Research, Development and Supply Partner to monitor, interpret and display Fire fighter physiology in real time within an operational environment.
Greater Manchester Fire and Rescue Authority | Published October 23, 2015 - Deadline November 19, 2015
Design and execution of research and development. The Project.
GMFRS envisages that this project will be delivered by one supplier and will be broken down in to 2 distinct phases, with phase two only being entered in to when GMFRS are satisfied that there is sufficient reason to progress and that all work and outputs from phase 1 have been exhausted and there is a business case to progress the project.
1. Using existing technology to gather physiological data from a broad range of GMFRS research participants, including, heart rate and core body temperature. Resultant data will identify parameters that, in part, will inform the development of a pragmatic, reliable physical application, in the form of a non-intrusive monitoring device.
2. Resultant device must be able to relay captured data and reliably send to a monitoring position remote from the fire fighter. This real time data, must then be displayed on an easy to interpret visual device.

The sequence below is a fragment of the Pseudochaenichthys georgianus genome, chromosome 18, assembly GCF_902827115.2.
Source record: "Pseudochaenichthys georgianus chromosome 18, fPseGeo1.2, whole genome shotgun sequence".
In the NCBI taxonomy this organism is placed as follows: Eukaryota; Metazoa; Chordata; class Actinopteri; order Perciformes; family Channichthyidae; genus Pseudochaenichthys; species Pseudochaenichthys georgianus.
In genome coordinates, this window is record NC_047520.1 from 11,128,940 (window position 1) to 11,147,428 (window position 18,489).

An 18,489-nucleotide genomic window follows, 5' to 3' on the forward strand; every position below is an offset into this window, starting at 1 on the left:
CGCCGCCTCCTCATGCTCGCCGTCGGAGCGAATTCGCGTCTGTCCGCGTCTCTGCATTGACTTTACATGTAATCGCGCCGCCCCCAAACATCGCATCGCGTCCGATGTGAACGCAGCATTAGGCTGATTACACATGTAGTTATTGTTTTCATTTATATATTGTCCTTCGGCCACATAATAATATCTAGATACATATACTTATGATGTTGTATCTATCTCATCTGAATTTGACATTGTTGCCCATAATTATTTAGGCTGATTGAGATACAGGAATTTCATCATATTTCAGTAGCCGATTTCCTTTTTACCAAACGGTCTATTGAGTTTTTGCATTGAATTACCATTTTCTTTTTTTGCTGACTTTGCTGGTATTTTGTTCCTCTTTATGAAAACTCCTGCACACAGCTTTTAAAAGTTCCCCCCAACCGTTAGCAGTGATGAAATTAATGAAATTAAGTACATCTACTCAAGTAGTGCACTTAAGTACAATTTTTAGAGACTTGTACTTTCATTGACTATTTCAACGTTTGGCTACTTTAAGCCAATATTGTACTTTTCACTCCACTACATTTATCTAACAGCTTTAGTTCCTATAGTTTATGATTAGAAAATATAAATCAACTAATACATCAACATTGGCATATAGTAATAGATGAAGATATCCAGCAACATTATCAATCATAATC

3. For GMFRS to have viable options for real time remote monitoring of fire fighters physiological parameters of core body temperature and heart rate, via non-intrusive, personal issue apparatus. Developed system must provide a visual and audible warning when physiological tolerance limits are about to be exceeded.
4. As well as the ability to send live data to a remote location the monitoring device must be able to display the data on a smaller device, such that a fire fighter can carry with them. This device, whilst visualising the physiological data must also provide an audible warning when tolerance limits are about to be exceeded. Both proximate and remote devices must provide warnings, visual and audible, with a reasonable level of tolerance built in to enable fire fighters to exit the risk area.
5. To use the research findings to inform standard operating procedures and further developments, in line with ‘The Future of Fire Fighting’ development goal.
In order for the research and development to stand up to scrutiny, GMFRS will be utilising the services of Salford University to assist in this project. It is therefore essential that the successful Research and Development Partner is willing to engage with both GMFRS and Salford University throughout the course of the project.